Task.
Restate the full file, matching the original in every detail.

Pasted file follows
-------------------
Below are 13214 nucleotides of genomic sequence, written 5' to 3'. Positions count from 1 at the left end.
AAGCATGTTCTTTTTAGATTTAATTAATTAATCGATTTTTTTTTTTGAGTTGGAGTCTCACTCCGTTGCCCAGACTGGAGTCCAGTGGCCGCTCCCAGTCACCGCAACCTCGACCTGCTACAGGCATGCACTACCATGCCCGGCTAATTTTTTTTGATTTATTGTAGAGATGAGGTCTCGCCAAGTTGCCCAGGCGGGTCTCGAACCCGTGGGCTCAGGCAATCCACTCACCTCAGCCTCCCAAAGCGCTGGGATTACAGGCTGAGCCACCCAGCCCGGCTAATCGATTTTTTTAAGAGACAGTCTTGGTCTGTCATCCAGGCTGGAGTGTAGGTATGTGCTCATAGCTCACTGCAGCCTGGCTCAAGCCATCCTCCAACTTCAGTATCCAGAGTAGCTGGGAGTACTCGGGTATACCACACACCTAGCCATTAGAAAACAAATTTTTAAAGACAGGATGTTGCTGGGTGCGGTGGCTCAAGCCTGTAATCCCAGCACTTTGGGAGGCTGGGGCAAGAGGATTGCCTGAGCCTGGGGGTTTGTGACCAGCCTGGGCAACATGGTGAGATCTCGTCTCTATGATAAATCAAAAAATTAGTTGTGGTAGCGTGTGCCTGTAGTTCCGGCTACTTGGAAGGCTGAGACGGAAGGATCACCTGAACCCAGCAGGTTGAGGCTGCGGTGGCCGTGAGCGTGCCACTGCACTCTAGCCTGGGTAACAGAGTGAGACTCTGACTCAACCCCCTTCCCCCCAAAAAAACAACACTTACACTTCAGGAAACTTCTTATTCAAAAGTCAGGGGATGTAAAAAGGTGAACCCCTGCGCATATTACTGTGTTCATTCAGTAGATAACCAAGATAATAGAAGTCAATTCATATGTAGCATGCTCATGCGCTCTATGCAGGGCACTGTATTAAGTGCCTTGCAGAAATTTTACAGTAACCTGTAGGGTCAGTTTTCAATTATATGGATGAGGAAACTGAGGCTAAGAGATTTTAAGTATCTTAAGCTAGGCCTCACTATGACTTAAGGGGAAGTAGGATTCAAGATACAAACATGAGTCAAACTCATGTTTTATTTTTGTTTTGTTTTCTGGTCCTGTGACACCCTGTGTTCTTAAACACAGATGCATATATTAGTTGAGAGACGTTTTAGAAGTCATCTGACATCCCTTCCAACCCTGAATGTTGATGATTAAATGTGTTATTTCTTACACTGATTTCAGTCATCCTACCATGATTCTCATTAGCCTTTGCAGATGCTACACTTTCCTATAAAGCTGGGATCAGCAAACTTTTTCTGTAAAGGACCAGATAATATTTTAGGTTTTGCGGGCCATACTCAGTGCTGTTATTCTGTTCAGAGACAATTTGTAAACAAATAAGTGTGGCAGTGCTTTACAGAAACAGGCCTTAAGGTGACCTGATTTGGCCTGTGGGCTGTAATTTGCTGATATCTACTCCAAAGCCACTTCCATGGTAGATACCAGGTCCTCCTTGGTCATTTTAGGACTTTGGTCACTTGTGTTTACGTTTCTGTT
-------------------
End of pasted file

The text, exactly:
Below are 13214 nucleotides of genomic sequence, written 5' to 3'. Positions count from 1 at the left end.
AAGCATGTTCTTTTTAGATTTAATTAATTAATCGATTTTTTTTTTTGAGTTGGAGTCTCACTCCGTTGCCCAGACTGGAGTCCAGTGGCCGCTCCCAGTCACCGCAACCTCGACCTGCTACAGGCATGCACTACCATGCCCGGCTAATTTTTTTTGATTTATTGTAGAGATGAGGTCTCGCCAAGTTGCCCAGGCGGGTCTCGAACCCGTGGGCTCAGGCAATCCACTCACCTCAGCCTCCCAAAGCGCTGGGATTACAGGCTGAGCCACCCAGCCCGGCTAATCGATTTTTTTAAGAGACAGTCTTGGTCTGTCATCCAGGCTGGAGTGTAGGTATGTGCTCATAGCTCACTGCAGCCTGGCTCAAGCCATCCTCCAACTTCAGTATCCAGAGTAGCTGGGAGTACTCGGGTATACCACACACCTAGCCATTAGAAAACAAATTTTTAAAGACAGGATGTTGCTGGGTGCGGTGGCTCAAGCCTGTAATCCCAGCACTTTGGGAGGCTGGGGCAAGAGGATTGCCTGAGCCTGGGGGTTTGTGACCAGCCTGGGCAACATGGTGAGATCTCGTCTCTATGATAAATCAAAAAATTAGTTGTGGTAGCGTGTGCCTGTAGTTCCGGCTACTTGGAAGGCTGAGACGGAAGGATCACCTGAACCCAGCAGGTTGAGGCTGCGGTGGCCGTGAGCGTGCCACTGCACTCTAGCCTGGGTAACAGAGTGAGACTCTGACTCAACCCCCTTCCCCCCAAAAAAACAACACTTACACTTCAGGAAACTTCTTATTCAAAAGTCAGGGGATGTAAAAAGGTGAACCCCTGCGCATATTACTGTGTTCATTCAGTAGATAACCAAGATAATAGAAGTCAATTCATATGTAGCATGCTCATGCGCTCTATGCAGGGCACTGTATTAAGTGCCTTGCAGAAATTTTACAGTAACCTGTAGGGTCAGTTTTCAATTATATGGATGAGGAAACTGAGGCTAAGAGATTTTAAGTATCTTAAGCTAGGCCTCACTATGACTTAAGGGGAAGTAGGATTCAAGATACAAACATGAGTCAAACTCATGTTTTATTTTTGTTTTGTTTTCTGGTCCTGTGACACCCTGTGTTCTTAAACACAGATGCATATATTAGTTGAGAGACGTTTTAGAAGTCATCTGACATCCCTTCCAACCCTGAATGTTGATGATTAAATGTGTTATTTCTTACACTGATTTCAGTCATCCTACCATGATTCTCATTAGCCTTTGCAGATGCTACACTTTCCTATAAAGCTGGGATCAGCAAACTTTTTCTGTAAAGGACCAGATAATATTTTAGGTTTTGCGGGCCATACTCAGTGCTGTTATTCTGTTCAGAGACAATTTGTAAACAAATAAGTGTGGCAGTGCTTTACAGAAACAGGCCTTAAGGTGACCTGATTTGGCCTGTGGGCTGTAATTTGCTGATATCTACTCCAAAGCCACTTCCATGGTAGATACCAGGTCCTCCTTGGTCATTTTAGGACTTTGGTCACTTGTGTTTACGTTTCTGTT